A contract for difference (CFD) is an agreement between a ‘buyer’ and a ‘seller’ to exchange the difference between the current price of an underlying asset (shares, currencies, commodities, indices, etc.) and its price when the contract is closed. CFDs are leveraged products, and they offer exposure to the markets while requiring only to put down a small margin (‘deposit’) of the total value of the trade.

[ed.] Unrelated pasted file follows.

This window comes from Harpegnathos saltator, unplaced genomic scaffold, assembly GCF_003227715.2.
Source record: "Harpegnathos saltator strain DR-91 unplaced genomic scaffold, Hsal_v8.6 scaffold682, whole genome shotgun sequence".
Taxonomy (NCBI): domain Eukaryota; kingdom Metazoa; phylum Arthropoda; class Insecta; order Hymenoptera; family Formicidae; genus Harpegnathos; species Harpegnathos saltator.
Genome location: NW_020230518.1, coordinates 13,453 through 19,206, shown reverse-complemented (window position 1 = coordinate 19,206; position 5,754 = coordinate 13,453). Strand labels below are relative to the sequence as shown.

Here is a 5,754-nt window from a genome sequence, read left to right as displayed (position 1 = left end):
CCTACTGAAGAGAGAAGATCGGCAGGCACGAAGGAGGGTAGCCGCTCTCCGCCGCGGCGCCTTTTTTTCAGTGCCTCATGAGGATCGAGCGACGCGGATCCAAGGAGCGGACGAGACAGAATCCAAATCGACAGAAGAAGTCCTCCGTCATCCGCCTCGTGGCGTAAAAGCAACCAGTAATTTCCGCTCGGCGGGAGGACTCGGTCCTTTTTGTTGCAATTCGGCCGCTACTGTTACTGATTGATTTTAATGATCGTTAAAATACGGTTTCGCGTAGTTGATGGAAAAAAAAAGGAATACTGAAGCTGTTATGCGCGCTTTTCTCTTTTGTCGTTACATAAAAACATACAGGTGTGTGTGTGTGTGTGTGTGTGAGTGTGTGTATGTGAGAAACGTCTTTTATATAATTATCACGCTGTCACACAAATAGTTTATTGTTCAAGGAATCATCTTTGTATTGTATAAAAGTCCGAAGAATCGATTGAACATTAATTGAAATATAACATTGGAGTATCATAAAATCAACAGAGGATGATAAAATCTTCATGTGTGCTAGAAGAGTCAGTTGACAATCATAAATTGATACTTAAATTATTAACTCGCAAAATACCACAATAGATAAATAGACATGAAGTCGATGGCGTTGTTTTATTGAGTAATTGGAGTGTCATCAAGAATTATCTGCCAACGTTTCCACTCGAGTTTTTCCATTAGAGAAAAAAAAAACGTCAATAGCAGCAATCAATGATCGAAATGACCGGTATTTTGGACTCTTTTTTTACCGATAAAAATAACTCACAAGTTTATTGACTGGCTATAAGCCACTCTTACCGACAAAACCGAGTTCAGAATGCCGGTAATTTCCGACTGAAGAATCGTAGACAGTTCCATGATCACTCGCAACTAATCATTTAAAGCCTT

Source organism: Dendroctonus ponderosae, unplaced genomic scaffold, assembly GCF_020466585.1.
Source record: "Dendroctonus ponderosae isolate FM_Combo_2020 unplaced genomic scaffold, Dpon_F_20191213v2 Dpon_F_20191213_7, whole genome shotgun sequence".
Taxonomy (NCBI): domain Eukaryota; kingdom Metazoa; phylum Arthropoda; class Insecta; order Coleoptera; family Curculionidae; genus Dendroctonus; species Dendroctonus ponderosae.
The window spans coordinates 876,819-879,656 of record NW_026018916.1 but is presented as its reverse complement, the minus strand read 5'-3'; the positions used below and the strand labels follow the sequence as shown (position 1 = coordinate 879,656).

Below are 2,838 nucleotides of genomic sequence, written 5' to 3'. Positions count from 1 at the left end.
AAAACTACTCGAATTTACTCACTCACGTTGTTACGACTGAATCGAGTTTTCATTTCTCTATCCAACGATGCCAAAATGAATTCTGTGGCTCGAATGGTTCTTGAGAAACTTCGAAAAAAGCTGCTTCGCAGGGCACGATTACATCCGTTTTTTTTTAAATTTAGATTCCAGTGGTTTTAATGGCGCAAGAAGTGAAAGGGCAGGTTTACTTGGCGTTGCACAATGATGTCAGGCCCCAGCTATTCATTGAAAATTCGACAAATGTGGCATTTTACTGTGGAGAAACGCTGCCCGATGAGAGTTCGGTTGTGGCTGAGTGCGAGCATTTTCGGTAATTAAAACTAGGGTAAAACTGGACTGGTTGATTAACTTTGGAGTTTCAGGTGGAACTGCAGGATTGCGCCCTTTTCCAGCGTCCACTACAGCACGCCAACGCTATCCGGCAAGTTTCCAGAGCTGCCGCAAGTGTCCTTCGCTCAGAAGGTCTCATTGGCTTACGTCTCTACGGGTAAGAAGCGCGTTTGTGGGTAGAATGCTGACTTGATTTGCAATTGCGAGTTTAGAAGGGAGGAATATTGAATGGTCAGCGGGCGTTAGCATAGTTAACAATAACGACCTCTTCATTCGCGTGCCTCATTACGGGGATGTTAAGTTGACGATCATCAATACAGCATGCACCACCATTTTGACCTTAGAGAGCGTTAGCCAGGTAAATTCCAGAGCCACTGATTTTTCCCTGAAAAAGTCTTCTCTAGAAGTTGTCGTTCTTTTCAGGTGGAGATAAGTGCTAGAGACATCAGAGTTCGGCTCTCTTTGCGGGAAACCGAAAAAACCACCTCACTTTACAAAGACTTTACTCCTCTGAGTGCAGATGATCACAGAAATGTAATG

Risk mitigation instruments
Moderate - tried and tested
Enabling conditions and success factors
- Carbon CFDs require analysis on whether they should be enacted at the national or regional (EU) level.
- More suitable for innovative projects.
- CFDs provide higher leverage than traditional trading.
- Investors can trade CFDs on a wide range of worldwide markets.
Challenges and risks to implementation
- The CFD industry is not highly regulated, implying significant risks.